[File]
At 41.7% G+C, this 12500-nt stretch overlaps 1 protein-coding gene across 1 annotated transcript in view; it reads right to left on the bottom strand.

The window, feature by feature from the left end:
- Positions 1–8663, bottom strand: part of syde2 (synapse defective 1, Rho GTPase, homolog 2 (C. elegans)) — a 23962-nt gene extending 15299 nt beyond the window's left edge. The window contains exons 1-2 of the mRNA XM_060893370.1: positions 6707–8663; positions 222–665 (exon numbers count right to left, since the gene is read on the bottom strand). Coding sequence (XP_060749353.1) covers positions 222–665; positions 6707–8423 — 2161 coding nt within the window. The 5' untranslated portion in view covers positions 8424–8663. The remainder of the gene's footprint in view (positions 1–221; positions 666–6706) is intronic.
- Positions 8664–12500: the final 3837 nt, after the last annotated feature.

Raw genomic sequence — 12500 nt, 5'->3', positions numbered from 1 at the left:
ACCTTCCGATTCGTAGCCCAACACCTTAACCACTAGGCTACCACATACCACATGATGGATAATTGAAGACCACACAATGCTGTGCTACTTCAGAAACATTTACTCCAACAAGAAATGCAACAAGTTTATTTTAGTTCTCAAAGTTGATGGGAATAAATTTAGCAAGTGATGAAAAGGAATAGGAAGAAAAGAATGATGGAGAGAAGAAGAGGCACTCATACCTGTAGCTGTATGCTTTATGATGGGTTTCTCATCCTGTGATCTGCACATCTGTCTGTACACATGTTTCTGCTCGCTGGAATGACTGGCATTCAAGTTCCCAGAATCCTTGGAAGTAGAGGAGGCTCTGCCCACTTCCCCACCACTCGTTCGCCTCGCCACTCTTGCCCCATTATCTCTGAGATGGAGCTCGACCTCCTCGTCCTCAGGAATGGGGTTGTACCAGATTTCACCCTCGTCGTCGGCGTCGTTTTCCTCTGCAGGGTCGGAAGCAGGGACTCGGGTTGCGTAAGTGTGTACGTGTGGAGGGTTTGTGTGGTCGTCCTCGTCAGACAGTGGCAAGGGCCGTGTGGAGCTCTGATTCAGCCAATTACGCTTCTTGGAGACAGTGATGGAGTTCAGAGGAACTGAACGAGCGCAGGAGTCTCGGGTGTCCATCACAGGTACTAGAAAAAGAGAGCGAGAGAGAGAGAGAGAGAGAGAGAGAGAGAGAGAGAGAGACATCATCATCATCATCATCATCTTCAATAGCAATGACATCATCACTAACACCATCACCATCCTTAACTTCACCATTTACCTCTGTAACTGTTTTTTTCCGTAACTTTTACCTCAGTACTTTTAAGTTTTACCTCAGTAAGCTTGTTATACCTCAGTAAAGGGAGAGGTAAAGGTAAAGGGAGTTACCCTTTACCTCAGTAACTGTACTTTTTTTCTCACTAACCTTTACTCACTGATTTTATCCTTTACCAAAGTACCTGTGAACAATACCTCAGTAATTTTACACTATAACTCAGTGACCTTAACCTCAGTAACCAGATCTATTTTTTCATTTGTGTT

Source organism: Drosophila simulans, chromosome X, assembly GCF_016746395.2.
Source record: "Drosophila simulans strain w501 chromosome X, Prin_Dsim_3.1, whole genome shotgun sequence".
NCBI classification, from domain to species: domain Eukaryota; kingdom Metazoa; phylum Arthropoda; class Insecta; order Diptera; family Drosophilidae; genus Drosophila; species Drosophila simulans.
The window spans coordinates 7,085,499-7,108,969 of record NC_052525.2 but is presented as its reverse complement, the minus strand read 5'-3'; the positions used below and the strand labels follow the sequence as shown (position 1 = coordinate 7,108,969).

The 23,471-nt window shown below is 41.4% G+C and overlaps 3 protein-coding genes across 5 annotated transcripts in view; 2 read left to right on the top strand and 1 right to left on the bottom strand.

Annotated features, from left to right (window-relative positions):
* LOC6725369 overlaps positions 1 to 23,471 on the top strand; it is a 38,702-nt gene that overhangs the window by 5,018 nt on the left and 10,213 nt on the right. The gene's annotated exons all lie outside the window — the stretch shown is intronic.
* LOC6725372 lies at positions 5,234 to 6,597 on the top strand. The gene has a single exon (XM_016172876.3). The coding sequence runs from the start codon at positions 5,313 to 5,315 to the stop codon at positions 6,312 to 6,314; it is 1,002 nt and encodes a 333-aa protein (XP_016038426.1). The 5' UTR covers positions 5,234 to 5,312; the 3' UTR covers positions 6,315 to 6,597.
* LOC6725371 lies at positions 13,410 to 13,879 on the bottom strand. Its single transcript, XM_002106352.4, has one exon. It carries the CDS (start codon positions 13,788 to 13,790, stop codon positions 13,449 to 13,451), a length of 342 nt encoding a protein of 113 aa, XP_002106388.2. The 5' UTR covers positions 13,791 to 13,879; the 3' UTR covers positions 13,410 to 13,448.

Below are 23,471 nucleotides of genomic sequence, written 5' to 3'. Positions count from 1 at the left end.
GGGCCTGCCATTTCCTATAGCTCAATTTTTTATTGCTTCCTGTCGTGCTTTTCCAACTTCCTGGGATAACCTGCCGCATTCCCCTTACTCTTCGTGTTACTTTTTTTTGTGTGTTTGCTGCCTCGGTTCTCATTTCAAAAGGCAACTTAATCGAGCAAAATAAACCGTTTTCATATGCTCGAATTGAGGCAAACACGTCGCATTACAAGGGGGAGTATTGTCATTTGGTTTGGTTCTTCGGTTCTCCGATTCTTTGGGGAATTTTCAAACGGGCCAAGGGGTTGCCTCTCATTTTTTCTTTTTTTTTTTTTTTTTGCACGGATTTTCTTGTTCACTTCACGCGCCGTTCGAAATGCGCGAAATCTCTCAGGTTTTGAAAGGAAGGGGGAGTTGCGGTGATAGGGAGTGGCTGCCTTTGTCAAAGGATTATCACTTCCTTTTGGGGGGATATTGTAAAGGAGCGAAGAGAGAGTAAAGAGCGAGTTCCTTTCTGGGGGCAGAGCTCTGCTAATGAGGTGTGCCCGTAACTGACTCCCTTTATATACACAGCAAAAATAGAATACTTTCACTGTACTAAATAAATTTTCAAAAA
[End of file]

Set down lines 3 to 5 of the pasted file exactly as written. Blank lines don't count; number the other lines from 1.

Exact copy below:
- Positions 1–8663, bottom strand: part of syde2 (synapse defective 1, Rho GTPase, homolog 2 (C. elegans)) — a 23962-nt gene extending 15299 nt beyond the window's left edge. The window contains exons 1-2 of the mRNA XM_060893370.1: positions 6707–8663; positions 222–665 (exon numbers count right to left, since the gene is read on the bottom strand). Coding sequence (XP_060749353.1) covers positions 222–665; positions 6707–8423 — 2161 coding nt within the window. The 5' untranslated portion in view covers positions 8424–8663. The remainder of the gene's footprint in view (positions 1–221; positions 666–6706) is intronic.
- Positions 8664–12500: the final 3837 nt, after the last annotated feature.

Raw genomic sequence — 12500 nt, 5'->3', positions numbered from 1 at the left: